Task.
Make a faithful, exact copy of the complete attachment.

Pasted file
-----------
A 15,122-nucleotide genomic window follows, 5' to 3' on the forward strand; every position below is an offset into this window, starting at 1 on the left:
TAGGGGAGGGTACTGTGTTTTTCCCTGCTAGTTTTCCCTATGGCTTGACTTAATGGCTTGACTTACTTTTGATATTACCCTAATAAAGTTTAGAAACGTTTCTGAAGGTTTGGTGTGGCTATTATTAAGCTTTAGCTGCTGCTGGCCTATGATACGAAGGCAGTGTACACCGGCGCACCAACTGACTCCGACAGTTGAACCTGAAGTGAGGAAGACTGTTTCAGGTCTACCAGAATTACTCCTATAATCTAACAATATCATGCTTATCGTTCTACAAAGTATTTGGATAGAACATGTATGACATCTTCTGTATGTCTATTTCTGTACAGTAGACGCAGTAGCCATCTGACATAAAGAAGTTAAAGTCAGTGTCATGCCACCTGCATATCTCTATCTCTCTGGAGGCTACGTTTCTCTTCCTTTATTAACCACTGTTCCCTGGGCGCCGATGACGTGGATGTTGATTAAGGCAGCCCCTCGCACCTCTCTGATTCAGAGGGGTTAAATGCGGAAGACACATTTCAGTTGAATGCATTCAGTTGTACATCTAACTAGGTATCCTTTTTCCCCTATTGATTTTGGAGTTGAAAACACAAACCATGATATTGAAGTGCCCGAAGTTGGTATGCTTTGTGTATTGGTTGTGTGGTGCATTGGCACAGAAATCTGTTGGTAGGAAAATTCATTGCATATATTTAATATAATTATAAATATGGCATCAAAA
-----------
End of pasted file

A 15,122-nucleotide genomic window follows, 5' to 3' on the forward strand; every position below is an offset into this window, starting at 1 on the left:
TAGGGGAGGGTACTGTGTTTTTCCCTGCTAGTTTTCCCTATGGCTTGACTTAATGGCTTGACTTACTTTTGATATTACCCTAATAAAGTTTAGAAACGTTTCTGAAGGTTTGGTGTGGCTATTATTAAGCTTTAGCTGCTGCTGGCCTATGATACGAAGGCAGTGTACACCGGCGCACCAACTGACTCCGACAGTTGAACCTGAAGTGAGGAAGACTGTTTCAGGTCTACCAGAATTACTCCTATAATCTAACAATATCATGCTTATCGTTCTACAAAGTATTTGGATAGAACATGTATGACATCTTCTGTATGTCTATTTCTGTACAGTAGACGCAGTAGCCATCTGACATAAAGAAGTTAAAGTCAGTGTCATGCCACCTGCATATCTCTATCTCTCTGGAGGCTACGTTTCTCTTCCTTTATTAACCACTGTTCCCTGGGCGCCGATGACGTGGATGTTGATTAAGGCAGCCCCTCGCACCTCTCTGATTCAGAGGGGTTAAATGCGGAAGACACATTTCAGTTGAATGCATTCAGTTGTACATCTAACTAGGTATCCTTTTTCCCCTATTGATTTTGGAGTTGAAAACACAAACCATGATATTGAAGTGCCCGAAGTTGGTATGCTTTGTGTATTGGTTGTGTGGTGCATTGGCACAGAAATCTGTTGGTAGGAAAATTCATTGCATATATTTAATATAATTATAAATATGGCATCAAAA